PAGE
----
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15 Years + Cancer To Get Here...


jem15
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Hi all,

I'm new here. Just a brief synopsis.. was undiagnosed for 15yrs, other than speculated CFS, now 31, but symptoms started at 16 after a virus, next week felt faint, lightheaded, dizzy, fatigue, heat intolerance, etc... and the symptoms never left. Same symptoms got worse each year and in year 13 got really bad , and was then diagnosed with Hodgkin's lymphoma. ( I know, how cliche for bad luck in year 13) Though the cancer and chemo severely aggravated my symptoms, the doctors said I got cancer on top of things and that wasn't the cause of my symptoms. A couple months ago, vestibular therapists and neuro-optometrists noted I have visual-vestibular dysfunction, kind of means the brain is not processing info correctly from those 2 systems, which can cause/add to the lightheaded/dizziness... but then I also got the POTS diagnosis and that seems to explain a lot of my symptoms. The visual-vestib. thing may be partially related to the POTS, but it also may not, according to the doctors.

Work has always been hard for me, and I've had to modify my jobs over the past years to compensate for the declines in functioning. Since the cancer/chemo, I haven't been able to work. My chemo ended over a year ago, and I'm still not functional enough to work or drive, etc. My tolerance for activity has been so low, despite my consistently pushing to increase activity levels and consistent exercise. I have to force through everything, which I've always had to do, but now, I just can't push through as well anymore, my body just can't handle it, no matter how hard I want to or try. This is not a typical reaction to my chemo. It should've been "easier" and I should be totally fine now according to my oncologist. Ha, he thinks nothing is wrong with me and doesnt believe me, but now I know it's the POTS/ visual-vestibular dysfunction, that's complicating things.

Anyway, all that background to see if anyone has been in a similar situation and got cancer when they already had POTS? If so, did you experience not only the worsening in symptoms during treatment, but also afterwards and for how long? My concern is even though it would seem kind of obvious for previous conditions to get worse with chemo, it's already been over a year, and I'm concerned with how long it's taking to recover. I thought I'd at least be better than I was compared to at the time of diagnosis. I thought minus the cancer, I'd feel better than I started, even if I still have what I now know to be POTS. My condition has slowly gotten worse from year to year and I also wonder if any of you have experienced that with your POTS? I wonder if the cancer just complicated things, or sped up the decline, but I already wouldve gotten this bad at some point anyway?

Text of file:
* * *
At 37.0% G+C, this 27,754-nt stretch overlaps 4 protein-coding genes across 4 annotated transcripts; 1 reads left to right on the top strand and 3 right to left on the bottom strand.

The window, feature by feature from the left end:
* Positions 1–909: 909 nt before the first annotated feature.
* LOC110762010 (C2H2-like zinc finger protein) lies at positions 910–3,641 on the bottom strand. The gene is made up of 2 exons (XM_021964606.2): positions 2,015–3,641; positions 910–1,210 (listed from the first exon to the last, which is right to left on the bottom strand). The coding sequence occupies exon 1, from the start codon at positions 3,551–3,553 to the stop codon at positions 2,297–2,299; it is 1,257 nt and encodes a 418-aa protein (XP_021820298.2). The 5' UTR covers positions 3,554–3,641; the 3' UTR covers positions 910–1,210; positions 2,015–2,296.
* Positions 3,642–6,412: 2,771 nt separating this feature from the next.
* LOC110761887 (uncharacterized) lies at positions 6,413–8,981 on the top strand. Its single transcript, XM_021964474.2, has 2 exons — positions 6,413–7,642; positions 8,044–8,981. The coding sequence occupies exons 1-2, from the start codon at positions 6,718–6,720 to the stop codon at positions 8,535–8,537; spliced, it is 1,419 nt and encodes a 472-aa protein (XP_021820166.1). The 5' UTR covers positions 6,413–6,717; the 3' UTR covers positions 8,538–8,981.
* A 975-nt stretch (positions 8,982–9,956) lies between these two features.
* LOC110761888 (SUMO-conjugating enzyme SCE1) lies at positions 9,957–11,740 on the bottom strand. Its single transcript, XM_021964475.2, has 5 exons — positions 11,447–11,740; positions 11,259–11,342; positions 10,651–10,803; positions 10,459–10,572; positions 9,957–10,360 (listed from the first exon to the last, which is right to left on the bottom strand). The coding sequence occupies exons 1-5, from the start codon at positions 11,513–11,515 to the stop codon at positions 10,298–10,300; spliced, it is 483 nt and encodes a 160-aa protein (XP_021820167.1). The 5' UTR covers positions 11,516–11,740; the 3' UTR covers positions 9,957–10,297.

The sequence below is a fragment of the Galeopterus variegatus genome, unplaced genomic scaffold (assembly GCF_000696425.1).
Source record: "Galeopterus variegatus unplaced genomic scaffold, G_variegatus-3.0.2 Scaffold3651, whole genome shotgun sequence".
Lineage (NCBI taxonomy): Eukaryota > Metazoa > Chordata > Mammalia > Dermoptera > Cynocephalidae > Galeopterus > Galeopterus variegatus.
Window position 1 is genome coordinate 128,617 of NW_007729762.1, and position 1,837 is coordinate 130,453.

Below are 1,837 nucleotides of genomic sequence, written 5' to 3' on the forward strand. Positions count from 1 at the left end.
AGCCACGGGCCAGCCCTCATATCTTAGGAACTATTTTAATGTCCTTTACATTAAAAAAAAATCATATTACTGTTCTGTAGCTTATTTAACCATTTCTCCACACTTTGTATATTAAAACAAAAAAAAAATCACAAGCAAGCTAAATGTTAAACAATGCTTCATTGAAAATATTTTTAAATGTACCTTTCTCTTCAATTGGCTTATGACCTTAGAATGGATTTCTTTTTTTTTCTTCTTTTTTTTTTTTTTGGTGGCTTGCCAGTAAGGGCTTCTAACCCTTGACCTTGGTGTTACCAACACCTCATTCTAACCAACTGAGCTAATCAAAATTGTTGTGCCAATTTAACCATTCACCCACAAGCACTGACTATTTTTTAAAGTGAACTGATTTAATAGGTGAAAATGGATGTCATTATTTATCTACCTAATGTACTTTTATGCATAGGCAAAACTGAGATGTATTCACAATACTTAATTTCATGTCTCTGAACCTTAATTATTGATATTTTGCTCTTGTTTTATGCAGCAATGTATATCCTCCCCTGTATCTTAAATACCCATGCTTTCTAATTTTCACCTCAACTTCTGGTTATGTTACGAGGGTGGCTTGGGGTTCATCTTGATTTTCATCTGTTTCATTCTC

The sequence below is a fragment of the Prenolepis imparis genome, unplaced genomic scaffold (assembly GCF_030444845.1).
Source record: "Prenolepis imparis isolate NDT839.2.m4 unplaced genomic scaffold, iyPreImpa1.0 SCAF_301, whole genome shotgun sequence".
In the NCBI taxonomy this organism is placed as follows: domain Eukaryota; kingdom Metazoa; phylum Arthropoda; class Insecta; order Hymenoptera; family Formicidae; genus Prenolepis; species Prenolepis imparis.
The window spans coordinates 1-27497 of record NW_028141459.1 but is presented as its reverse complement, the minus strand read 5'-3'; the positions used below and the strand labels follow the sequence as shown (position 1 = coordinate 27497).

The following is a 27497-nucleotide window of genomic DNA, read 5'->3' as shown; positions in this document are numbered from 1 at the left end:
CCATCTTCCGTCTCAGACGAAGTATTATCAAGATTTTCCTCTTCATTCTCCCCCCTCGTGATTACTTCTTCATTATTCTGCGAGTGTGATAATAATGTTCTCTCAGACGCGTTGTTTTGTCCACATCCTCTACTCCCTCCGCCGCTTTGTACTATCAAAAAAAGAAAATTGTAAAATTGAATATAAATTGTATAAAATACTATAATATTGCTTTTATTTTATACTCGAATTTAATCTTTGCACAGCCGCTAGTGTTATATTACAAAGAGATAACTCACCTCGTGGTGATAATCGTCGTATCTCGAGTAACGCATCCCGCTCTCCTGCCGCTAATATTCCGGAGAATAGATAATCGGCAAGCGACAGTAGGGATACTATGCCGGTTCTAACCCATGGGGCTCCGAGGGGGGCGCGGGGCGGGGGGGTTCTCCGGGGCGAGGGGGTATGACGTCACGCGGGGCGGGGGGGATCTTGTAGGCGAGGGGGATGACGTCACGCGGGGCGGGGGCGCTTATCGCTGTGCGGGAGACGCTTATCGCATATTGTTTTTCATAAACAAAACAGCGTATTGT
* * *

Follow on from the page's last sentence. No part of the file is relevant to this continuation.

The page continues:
My huge fear was not being able to work and support myself, as I'm single, live alone and have no one else to care for me. I'm currently on my company's long term disability, and am also fighting with SSDI to secure that. It's incredibly difficult though and exhausting, also it doesnt help with health insurance since it's 29mo from SSDI approval to be eligible for Medicare. Anyway, sorry for the long post, ha I really was trying to condense things, but I'm just curious if anyone was sick for so long, and continued to worsen, if there's still a shot at getting better? Ha, right now, I still hope there is, and considering I'm finally trying treatments more tailored to specific conditions (right now Mestinon, and vision/vestibular therapy), I'm hoping I at least have a shot. But I digress, if anyone's had any similar experiences/diagnoses, I'm curious to hear your experiences. Thanks!

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I'm curious as to how your visual/vestibular dysfunction was diagnosed?

I feel like I have this too to some degree and it feels so weird.

That's awesome that you got through your cancer.

Don't give up keep pushing to do a little each day.

Do you feel like your level of functioning is fairly consistent or do you have good days and bad days?

Sorry for so many questions.

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With the oncologist saying you should be fine by now----does this mean you're cancer free? Are you in a full remission?

I've been having rough time lately, but reading your story makes me feel fortunate for what I have, as I know many of you live alone, and have to carry yo though this by yourself. Do you have family/friends support------------do you live away from family? Do you have someone to advocate for you whe you are too symptomatic to speak for yourself?

I know for some of us, support still isn't there even if family lives around the block. Friends often slip away from us because they don't understand, which can only mean they weren't friends to begin with. I still have some who have weathered the storm with me, and try to understand the best they can. I hope you have people like this in your life.

It's tough to stand up to some of the dismissive doctors when your weak and tired.

My heart goes out to you............I don't live alone, but I know many people who do, and some of them younger then you. We used to have a local support group. I met some people with POTS who live alone through the years, and sometimes when I'm having a bad spell I think of them, and how rough it must be going through this alone. I wish I had the resources to find a way to make this go away for all of you who struggle with this by yourselves.